Key themes in the text are highlighted by the bumbling Toby, who as a true Fool, always speaks the truth, even though it is usually misunderstood by the others in the play.
The following are three important themes in the show, which can be explored through discussion in your classroom.
Friendship and Injustice
The theme of friendship is closely linked to battling injustice in the play and is explored through the bond between Toby and Cindy, who are both of servant status but are champions for truth and love at heart. Cindy begins the story alone and besieged by her step mother and step sisters who wrongfully pretend to be her superiors. She forms a friendship with Toby who travels alone from town to town looking for work and together they help each other defeat the awful Mrs Van Undersquire. The play emphasises that together Toby and Cindy could overcome their troubles but alone they could not. It is with the foolish Toby’s help, that justice is brought about, showing that true help can come from the most unlikely of sources.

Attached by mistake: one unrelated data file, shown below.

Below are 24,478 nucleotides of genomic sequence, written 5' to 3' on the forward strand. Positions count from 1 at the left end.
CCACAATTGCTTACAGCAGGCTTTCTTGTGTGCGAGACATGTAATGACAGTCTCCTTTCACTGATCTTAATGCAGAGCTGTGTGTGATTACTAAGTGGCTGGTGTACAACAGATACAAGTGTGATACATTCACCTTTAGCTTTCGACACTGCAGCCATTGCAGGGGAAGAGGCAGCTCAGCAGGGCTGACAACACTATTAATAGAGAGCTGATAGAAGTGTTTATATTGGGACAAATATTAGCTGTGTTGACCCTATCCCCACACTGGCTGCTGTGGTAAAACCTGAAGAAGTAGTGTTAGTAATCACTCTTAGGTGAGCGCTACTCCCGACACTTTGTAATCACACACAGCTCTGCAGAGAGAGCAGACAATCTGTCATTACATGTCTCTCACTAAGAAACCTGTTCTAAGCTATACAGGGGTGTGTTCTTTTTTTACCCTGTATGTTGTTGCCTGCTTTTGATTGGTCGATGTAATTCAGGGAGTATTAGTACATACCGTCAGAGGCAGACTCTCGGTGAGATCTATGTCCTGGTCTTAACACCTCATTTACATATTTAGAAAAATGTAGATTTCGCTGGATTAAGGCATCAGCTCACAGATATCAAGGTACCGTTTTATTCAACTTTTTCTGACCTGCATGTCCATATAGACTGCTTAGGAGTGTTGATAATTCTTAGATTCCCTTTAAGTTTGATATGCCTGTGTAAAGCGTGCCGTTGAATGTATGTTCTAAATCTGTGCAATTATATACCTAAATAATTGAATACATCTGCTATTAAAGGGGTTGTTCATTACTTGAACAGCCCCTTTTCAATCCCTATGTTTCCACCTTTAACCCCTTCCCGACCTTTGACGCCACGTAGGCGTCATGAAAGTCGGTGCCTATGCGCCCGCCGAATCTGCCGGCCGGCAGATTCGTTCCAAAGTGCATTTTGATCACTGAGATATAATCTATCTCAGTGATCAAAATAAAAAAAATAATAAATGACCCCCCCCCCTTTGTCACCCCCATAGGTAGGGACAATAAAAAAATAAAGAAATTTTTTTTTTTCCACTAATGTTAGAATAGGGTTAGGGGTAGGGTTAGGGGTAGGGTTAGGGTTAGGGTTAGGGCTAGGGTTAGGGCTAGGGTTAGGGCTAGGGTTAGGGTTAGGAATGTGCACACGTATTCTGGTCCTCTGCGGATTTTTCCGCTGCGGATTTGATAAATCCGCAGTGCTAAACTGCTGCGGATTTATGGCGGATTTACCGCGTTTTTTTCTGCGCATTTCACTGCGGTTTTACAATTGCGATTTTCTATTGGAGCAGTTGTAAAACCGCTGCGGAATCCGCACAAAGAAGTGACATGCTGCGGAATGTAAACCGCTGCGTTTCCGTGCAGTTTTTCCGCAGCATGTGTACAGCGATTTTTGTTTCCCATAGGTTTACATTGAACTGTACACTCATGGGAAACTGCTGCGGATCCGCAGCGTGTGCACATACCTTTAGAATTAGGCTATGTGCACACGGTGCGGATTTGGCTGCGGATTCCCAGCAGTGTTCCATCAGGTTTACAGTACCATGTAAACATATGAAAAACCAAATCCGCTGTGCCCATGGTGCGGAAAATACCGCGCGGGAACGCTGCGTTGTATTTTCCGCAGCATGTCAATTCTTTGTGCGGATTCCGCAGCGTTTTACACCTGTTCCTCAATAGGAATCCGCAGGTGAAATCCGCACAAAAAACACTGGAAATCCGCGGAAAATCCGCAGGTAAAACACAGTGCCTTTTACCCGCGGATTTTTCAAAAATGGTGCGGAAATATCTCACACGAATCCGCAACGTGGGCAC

Love is shown in the play as the driving force between good and bad. The relationship that forms between Cindy and the Prince is the hallmark true love that the Cinderella story is known for, but it is the love of wealth and nobility that drives the scheming of Mrs Van Undersquire. The love that her daughters believe they have with the Prince gives us the example that love is blind; shown by their unknowing of their mothers plots and also how ridiculous they become to woo the Prince. Love in this play represents something that is both powerful and full of possibility which gives young audiences a way of engaging with notions such as status, morality, imagination and emotions.
Teamwork and Humour
Core to the form of vaudeville is teamwork. Together the clowns make the show happen and without it none of them would exist. Vaudeville allows the show a wink to the audience, telling them that it is a piece of theatre and gives them power to make fun at authority figures and injustice. The vaudeville clowns and Toby work in collaboration to achieve the final objective, through bumbling feats and acts of silliness, that ultimately leads Toby to save the show and help Cindy. By working together, Toby and the clowns help Cindy get to the Masquerade Ball, dressing her more beautifully than she ever could have wished. On the other hand, Mrs Van Undersquire and her daughters do not work together and this quickly leads to their downfall. By working together, in ways that both lampoon and enhance injustice and relationships of power, the characters in this play help young audiences to understand the concept of 'right and wrong'.